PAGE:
Bottom Line: Targeted drug delivery to solid tumors followed by complete drug penetration and durable retention will significantly improve clinical outcomes of cancer therapy.To explore whether aptamers are superior to antibodies in terms of tumor penetration, we carried out the first comprehensive study to compare the performance of an EpCAM aptamer with an EpCAM antibody in theranostic applications.We found that the EpCAM aptamer can not only effectively penetrate into the tumorsphere cores but can also be retained by tumor sphere cells for at least 24 h, while limited tumor penetration by EpCAM antibody was observed after 4 h incubation.

View Article: PubMed Central - PubMed

Affiliation: 1. School of Medicine, Deakin University, Pigdons Road, Waurn Ponds, Victoria 3216, Australia.

ABSTRACT
Insufficient penetration of therapeutic agents into tumor tissues results in inadequate drug distribution and lower intracellular concentration of drugs, leading to the increase of drug resistance and resultant failure of cancer treatment. Targeted drug delivery to solid tumors followed by complete drug penetration and durable retention will significantly improve clinical outcomes of cancer therapy. Monoclonal antibodies have been commonly used in clinic for cancer treatment, but their limitation of penetrating into tumor tissues still remains because of their large size. Aptamers, as "chemical antibodies", are 15-20 times smaller than antibodies. To explore whether aptamers are superior to antibodies in terms of tumor penetration, we carried out the first comprehensive study to compare the performance of an EpCAM aptamer with an EpCAM antibody in theranostic applications. Penetration and retention were studied in in vitro three-dimensional tumorspheres, in vivo live animal imaging and mouse colorectal cancer xenograft model. We found that the EpCAM aptamer can not only effectively penetrate into the tumorsphere cores but can also be retained by tumor sphere cells for at least 24 h, while limited tumor penetration by EpCAM antibody was observed after 4 h incubation. As observed from in vivo live animal imaging, EpCAM aptamers displayed a maximum tumor uptake at around 10 min followed by a rapid clearance after 80 min, while the signal of peak uptake and disappearance of antibody appeared at 3 h and 6 h after intravenous injection, respectively. The signal of PEGylated EpCAM aptamers in xenograft tumors was sustained for 26 h, which was 4.3-fold longer than that of the EpCAM antibody. Consistently, there were 1.67-fold and 6.6-fold higher accumulation of PEGylated aptamer in xenograft tumors than that of antibody, at 3 h and 24 h after intravenous administration, respectively. In addition, the aptamer achieved at least a 4-time better tumor penetration in xenograft tumors than that of the antibody at a 200 μm distances from the blood vessels 3 h after intravenous injection. Taken together, these data indicate that aptmers are superior to antibodies in cancer theranostics due to their better tumor penetration, more homogeneous distribution and longer retention in tumor sites. Thus, aptamers are promising agents for targeted tumor therapeutics and molecular imaging.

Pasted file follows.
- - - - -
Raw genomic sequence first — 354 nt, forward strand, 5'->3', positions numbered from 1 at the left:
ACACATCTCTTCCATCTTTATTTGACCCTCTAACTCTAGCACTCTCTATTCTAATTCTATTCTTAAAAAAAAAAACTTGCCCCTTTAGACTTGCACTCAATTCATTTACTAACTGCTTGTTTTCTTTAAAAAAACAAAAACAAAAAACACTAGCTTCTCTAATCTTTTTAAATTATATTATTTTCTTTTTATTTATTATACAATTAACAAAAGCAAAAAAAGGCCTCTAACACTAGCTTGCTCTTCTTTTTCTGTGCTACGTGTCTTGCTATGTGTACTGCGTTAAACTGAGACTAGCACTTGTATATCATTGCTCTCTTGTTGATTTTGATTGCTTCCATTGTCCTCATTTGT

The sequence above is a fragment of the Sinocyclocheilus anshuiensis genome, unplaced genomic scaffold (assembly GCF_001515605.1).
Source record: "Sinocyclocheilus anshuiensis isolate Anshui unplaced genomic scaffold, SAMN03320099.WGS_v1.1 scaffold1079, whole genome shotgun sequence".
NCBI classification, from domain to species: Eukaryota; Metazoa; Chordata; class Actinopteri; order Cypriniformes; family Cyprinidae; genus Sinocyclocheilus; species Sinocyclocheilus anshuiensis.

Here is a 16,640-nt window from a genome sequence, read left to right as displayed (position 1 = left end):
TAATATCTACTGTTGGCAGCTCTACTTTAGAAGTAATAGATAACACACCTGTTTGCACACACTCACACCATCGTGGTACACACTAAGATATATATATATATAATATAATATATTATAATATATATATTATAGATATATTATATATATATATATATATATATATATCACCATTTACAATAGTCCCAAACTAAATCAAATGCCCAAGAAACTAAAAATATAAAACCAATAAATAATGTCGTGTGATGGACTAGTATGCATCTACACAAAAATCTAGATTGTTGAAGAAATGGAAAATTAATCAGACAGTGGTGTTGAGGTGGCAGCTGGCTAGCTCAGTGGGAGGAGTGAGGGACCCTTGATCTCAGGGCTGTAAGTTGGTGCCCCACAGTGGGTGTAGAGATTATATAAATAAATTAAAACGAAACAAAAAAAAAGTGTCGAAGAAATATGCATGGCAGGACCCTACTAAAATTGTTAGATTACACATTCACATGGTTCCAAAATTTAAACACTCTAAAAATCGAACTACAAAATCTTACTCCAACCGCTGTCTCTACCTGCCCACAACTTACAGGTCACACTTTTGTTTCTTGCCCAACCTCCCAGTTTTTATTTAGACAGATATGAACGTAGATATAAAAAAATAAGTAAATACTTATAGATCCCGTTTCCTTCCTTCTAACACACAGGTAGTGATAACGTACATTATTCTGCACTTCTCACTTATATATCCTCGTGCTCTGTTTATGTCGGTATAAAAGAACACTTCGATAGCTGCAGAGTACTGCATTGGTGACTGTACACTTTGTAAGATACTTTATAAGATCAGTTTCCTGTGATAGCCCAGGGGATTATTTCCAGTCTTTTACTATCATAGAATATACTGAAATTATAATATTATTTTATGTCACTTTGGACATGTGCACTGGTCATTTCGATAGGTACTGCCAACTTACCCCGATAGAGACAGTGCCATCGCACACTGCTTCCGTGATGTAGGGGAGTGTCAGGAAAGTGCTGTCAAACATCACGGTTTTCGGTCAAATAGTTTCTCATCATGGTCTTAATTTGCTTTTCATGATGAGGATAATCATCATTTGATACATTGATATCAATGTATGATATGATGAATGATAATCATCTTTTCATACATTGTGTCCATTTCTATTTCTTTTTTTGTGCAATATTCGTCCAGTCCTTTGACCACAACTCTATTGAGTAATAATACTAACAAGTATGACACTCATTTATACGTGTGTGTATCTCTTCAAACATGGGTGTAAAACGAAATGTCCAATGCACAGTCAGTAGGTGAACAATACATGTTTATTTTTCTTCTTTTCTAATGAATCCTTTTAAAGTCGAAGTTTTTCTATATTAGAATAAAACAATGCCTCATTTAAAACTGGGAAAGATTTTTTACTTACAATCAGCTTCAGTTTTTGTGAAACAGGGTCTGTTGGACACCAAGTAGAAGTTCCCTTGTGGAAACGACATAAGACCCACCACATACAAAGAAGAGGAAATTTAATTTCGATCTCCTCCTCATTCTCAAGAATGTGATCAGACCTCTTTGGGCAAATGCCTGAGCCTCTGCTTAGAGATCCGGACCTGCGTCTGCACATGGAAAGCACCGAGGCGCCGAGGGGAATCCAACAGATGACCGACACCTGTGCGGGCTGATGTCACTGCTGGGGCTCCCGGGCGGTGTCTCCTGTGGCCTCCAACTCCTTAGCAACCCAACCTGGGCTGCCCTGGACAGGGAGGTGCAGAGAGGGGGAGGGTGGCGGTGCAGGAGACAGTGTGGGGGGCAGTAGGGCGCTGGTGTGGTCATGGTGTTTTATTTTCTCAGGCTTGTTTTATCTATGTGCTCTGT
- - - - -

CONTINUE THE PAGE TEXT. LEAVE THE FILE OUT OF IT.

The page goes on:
No MeSH data available.


Related in: MedlinePlus